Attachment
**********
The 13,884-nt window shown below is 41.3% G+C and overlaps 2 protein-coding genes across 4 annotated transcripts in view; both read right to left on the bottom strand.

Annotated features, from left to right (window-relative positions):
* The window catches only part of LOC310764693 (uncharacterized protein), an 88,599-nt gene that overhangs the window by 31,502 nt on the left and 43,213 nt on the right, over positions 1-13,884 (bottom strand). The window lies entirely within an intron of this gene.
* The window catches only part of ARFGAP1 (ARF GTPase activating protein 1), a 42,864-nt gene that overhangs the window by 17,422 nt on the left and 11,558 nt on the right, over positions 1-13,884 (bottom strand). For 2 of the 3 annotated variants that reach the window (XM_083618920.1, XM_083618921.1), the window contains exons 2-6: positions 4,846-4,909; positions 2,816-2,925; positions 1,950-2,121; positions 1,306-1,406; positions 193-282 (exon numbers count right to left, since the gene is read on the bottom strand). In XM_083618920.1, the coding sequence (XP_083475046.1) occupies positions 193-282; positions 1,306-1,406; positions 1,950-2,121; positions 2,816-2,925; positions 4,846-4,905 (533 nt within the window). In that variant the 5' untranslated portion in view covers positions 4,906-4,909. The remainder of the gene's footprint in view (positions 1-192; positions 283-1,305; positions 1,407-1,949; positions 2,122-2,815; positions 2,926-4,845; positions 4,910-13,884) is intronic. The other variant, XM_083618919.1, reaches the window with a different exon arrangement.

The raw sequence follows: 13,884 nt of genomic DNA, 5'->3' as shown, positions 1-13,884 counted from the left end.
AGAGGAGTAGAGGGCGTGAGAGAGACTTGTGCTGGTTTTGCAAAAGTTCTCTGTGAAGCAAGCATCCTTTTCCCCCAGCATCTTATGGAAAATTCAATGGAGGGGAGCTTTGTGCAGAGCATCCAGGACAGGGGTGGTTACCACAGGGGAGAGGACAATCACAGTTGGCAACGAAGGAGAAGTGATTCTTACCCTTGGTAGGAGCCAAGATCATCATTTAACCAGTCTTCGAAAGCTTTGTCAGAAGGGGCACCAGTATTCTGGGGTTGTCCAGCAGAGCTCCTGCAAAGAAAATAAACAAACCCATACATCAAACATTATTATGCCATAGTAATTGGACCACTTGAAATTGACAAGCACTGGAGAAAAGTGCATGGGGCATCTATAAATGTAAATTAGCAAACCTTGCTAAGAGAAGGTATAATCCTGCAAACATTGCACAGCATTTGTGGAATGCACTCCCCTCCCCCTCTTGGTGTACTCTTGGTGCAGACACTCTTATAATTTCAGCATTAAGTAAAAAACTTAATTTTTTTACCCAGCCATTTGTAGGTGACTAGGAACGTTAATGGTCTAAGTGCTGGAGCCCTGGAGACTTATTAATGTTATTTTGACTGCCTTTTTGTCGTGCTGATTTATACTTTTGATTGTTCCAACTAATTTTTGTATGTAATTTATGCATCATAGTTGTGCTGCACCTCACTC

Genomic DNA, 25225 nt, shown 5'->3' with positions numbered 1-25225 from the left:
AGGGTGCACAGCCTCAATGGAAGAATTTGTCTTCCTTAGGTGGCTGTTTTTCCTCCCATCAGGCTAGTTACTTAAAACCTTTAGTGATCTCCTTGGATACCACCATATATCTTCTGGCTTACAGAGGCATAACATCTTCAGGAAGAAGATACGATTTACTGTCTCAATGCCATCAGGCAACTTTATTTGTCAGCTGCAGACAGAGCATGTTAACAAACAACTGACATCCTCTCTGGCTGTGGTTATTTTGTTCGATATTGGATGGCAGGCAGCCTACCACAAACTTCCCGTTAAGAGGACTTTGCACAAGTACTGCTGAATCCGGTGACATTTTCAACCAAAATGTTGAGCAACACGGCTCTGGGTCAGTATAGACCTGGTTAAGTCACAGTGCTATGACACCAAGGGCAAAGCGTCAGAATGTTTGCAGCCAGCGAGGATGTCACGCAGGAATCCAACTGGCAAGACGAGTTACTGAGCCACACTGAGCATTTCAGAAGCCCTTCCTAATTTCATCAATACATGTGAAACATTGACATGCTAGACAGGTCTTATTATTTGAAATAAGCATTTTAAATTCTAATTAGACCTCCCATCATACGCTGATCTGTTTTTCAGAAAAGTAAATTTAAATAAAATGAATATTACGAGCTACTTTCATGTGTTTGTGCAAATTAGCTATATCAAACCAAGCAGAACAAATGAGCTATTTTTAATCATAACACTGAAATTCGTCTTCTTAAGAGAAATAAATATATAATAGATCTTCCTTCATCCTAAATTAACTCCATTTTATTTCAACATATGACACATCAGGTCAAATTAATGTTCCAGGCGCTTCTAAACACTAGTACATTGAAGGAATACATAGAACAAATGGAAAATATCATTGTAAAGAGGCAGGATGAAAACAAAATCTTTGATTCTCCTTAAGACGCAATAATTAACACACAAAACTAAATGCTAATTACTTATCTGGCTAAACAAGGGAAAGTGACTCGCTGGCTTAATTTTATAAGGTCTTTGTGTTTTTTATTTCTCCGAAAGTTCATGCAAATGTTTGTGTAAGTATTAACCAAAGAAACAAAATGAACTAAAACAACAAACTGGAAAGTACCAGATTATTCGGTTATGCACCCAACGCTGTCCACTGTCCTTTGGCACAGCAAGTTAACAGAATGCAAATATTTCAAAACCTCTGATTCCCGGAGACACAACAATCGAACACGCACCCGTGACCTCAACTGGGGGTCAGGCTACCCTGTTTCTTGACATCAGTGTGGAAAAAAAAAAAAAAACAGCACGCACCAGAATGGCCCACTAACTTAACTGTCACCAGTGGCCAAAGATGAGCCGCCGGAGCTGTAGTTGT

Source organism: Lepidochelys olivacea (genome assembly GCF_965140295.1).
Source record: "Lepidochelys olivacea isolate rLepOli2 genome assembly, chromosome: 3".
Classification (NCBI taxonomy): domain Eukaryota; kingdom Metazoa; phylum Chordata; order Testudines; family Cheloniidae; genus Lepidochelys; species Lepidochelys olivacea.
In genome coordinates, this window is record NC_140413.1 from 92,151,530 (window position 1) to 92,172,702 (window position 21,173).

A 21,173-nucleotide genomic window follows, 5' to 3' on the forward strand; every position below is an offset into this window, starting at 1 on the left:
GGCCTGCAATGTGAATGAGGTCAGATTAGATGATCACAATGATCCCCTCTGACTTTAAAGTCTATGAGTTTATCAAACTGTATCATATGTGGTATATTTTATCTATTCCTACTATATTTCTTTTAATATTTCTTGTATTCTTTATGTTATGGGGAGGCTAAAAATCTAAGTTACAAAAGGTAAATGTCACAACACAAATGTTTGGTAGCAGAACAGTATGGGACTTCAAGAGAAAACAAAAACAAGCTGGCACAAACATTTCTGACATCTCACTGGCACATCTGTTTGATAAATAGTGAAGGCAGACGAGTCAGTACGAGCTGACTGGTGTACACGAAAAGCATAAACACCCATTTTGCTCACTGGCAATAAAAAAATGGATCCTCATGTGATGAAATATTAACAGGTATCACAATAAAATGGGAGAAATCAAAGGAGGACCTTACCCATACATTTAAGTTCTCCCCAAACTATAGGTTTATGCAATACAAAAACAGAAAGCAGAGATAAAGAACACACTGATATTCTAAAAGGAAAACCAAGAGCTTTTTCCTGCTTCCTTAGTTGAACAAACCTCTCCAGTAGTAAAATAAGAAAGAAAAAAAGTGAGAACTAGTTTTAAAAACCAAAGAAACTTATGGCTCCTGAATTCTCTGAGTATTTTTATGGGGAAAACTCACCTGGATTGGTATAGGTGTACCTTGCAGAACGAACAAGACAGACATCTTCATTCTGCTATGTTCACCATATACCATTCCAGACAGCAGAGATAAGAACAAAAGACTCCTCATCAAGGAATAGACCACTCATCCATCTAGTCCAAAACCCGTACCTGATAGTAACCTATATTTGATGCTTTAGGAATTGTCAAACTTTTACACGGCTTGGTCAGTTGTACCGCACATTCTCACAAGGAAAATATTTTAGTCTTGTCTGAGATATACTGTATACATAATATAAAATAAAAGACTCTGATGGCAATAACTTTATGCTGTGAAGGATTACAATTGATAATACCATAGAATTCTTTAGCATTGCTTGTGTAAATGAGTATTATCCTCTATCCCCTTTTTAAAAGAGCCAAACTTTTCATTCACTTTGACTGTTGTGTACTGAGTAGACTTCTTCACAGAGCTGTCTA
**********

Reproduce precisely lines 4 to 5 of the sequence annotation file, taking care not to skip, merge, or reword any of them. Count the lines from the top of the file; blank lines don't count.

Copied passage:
* The window catches only part of ARFGAP1 (ARF GTPase activating protein 1), a 42,864-nt gene that overhangs the window by 17,422 nt on the left and 11,558 nt on the right, over positions 1-13,884 (bottom strand). For 2 of the 3 annotated variants that reach the window (XM_083618920.1, XM_083618921.1), the window contains exons 2-6: positions 4,846-4,909; positions 2,816-2,925; positions 1,950-2,121; positions 1,306-1,406; positions 193-282 (exon numbers count right to left, since the gene is read on the bottom strand). In XM_083618920.1, the coding sequence (XP_083475046.1) occupies positions 193-282; positions 1,306-1,406; positions 1,950-2,121; positions 2,816-2,925; positions 4,846-4,905 (533 nt within the window). In that variant the 5' untranslated portion in view covers positions 4,906-4,909. The remainder of the gene's footprint in view (positions 1-192; positions 283-1,305; positions 1,407-1,949; positions 2,122-2,815; positions 2,926-4,845; positions 4,910-13,884) is intronic. The other variant, XM_083618919.1, reaches the window with a different exon arrangement.

The raw sequence follows: 13,884 nt of genomic DNA, 5'->3' as shown, positions 1-13,884 counted from the left end.